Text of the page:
Top 15 Dog Behaviour Myths

When it comes to dog behaviour, some widely accepted beliefs are simply not true. Here’s the lowdown on 15 common canine misconceptions and the actual truth of the matter.

#1  Playing tug makes dogs aggressive

It’s easy to see how this one might have started since many dogs vocalize when playing tug, but there is simply no evidence supporting this theory. A study published in the Journal of Applied Animal Welfare Science examined 50 people and their dogs playing tug-of-war-type games. Researchers concluded the game itself had no significant impact on aggression directed at either family members or strangers. In fact, they reported that dogs that played tug of war had more confident interactions with their people. This makes sense as tug is a cooperative behaviour directed at the “prey,” a.k.a. the toy. Tug can provide exercise, release tension, act as an outlet for excess energy, and serve as a cooperative, fun activity.

Tug tip: Teach “drop it” so you can insert breaks into the game to control the excitement level. And if at any point teeth accidentally contact skin, say, “Too bad!” and put the toy away.

Photo elbud/Shutterstock

 

#2  Taking away food during mealtime prevents food aggression

The thinking behind this is you will accustom your pup to having people touch their food, but taking your pup’s food while he’s eating will only teach him that your approach means bad things happen. Instead, teach your puppy that your approach is a wonderful thing. Every now and then, pass by while your pup is eating and drop a super yummy treat in the dish.

#3  Dogs want to dominate you

Everything from jumping on people to pulling on-leash to exiting a doorway first has been ascribed to doggy dominance. But the truth is that dogs are not up at night plotting to overthrow our kingdoms. They simply do what works, and just need training and boundaries. The dominance myth, by the way, originated with a wolf study about “alpha wolves” that was later debunked. Sadly, the mentality had already trickled down to dog training and has never left, even though the training approaches motivated by correcting so-called “dominance” are outdated and damaging.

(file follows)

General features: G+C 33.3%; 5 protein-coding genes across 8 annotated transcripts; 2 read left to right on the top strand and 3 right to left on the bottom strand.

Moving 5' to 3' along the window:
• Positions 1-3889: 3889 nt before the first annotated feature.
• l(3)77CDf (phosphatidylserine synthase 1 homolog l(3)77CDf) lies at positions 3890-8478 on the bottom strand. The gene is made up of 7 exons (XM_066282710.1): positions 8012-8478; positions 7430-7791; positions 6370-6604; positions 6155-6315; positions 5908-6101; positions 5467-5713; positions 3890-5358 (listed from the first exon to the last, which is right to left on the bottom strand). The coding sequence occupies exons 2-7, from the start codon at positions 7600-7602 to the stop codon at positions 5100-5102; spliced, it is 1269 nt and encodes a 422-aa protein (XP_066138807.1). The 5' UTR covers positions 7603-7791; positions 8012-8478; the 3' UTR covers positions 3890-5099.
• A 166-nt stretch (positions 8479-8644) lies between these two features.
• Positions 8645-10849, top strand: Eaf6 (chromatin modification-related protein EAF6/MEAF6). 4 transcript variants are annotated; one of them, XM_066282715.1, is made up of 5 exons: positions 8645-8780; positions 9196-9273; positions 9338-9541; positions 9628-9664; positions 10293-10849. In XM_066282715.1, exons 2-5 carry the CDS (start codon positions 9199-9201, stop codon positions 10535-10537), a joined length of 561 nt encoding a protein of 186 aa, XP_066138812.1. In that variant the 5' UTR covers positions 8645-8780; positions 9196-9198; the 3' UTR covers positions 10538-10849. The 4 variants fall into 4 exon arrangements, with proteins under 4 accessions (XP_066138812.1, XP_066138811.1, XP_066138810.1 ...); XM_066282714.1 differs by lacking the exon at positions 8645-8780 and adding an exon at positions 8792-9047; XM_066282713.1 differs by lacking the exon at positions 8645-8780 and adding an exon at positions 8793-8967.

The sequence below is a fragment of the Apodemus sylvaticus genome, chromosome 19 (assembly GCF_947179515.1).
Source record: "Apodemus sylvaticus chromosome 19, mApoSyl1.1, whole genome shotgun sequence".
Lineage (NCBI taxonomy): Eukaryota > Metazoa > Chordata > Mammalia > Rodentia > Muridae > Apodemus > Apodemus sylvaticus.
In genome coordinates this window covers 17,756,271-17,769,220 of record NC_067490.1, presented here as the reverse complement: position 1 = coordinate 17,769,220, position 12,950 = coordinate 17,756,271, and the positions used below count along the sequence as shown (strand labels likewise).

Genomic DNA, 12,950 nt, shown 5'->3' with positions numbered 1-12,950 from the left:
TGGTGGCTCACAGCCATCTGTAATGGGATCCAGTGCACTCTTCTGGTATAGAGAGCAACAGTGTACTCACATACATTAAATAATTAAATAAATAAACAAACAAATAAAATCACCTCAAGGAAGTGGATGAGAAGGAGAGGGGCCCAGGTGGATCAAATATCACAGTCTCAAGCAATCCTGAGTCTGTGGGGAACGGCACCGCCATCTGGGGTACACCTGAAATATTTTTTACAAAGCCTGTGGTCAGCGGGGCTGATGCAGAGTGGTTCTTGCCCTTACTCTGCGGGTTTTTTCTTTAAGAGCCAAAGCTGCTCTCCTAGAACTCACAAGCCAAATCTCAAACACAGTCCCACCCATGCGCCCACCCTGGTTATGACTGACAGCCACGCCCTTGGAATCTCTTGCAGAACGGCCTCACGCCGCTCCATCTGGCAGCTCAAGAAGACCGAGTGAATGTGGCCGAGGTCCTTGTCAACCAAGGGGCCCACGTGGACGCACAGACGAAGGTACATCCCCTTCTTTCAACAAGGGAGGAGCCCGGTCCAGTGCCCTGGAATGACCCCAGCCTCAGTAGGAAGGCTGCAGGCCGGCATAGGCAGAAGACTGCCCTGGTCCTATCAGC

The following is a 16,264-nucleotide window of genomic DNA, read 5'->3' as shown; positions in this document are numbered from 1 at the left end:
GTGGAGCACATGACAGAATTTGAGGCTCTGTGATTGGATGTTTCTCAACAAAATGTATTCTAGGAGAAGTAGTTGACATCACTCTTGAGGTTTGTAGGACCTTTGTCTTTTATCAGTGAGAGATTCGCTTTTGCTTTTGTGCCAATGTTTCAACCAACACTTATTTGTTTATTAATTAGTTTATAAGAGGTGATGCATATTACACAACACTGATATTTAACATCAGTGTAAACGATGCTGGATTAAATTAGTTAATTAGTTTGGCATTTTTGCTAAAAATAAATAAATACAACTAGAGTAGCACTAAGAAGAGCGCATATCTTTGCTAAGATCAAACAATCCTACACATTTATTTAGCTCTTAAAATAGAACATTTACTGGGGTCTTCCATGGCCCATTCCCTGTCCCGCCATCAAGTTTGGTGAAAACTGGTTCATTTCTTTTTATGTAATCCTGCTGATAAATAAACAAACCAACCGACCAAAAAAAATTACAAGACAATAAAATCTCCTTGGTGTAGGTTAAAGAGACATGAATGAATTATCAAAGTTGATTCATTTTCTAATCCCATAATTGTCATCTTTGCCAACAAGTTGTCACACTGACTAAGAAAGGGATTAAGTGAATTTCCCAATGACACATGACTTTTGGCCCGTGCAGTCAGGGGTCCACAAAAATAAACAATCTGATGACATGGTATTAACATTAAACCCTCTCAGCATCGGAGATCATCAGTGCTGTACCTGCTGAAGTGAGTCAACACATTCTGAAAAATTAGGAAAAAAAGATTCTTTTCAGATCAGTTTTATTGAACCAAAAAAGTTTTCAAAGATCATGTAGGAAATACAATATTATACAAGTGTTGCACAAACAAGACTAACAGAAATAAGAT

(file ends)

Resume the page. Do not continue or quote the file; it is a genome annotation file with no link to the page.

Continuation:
Photo lucigerma/Bigstock

 

#4  A wagging tail means a happy dog

Many dogs wag their tails when happy, but don’t assume that a waving fur flag always indicates joy. Dogs will wag their tail to convey a range of emotions, including happiness, feeling threatened, anxiety, submission, and excitement. An anxious or fearful dog may hold their tail low and wag in a small, fast arc. A confident dog or one who is broadcasting dominance over another dog may hold their tail high and wave it stiffly like a flag. Tail wags must be assessed in conjunction with other body language to paint an accurate picture of how a dog is feeling.

Pro Tip: Direction of a tail wag can convey emotion. Studies show that dogs wag their tails slightly to the right when they are happy or confident and to the left when they are frightened.

Photo tbergphoto/Bigstock

 

#5 You should wait until puppies are fully vaccinated to socialize

Most behaviourists agree that the window of optimum socialization, meaning the period during which you can expose a pup to novel stimuli, and they will be less likely to fear those things later, is between four and 12 weeks. But vaccinations are normally not complete until 16 weeks. While traditional advice was to wait until full vaccination status was reached to socialize puppies, the American Veterinary Society of Animal Behavior now recommends introducing pups to new people, places, and experiences before sixteen weeks—just take it slow and avoid places with high canine traffic—and even advises starting puppies in kindergarten classes at seven to eight weeks old.

Photo Willee-Cole/Bigstock

 

#6  Your dog feels guilty

You come home to find that your dog has shredded your favourite pair of slippers. “Bad boy! What did you do?” you admonish as your dog hangs his head and averts his eyes, ears lying flat. Is your dog feeling guilty? Probably not—he’s simply reacting to being yelled at. Dr. Alexandra Horowitz, a dog-cognition expert at Barnard College, studied whether humans can detect guilt in dogs. Her study found that dogs most often looked guilty when a person scolded or was about to scold them, not when the dog actually disobeyed the person’s request not to eat a treat.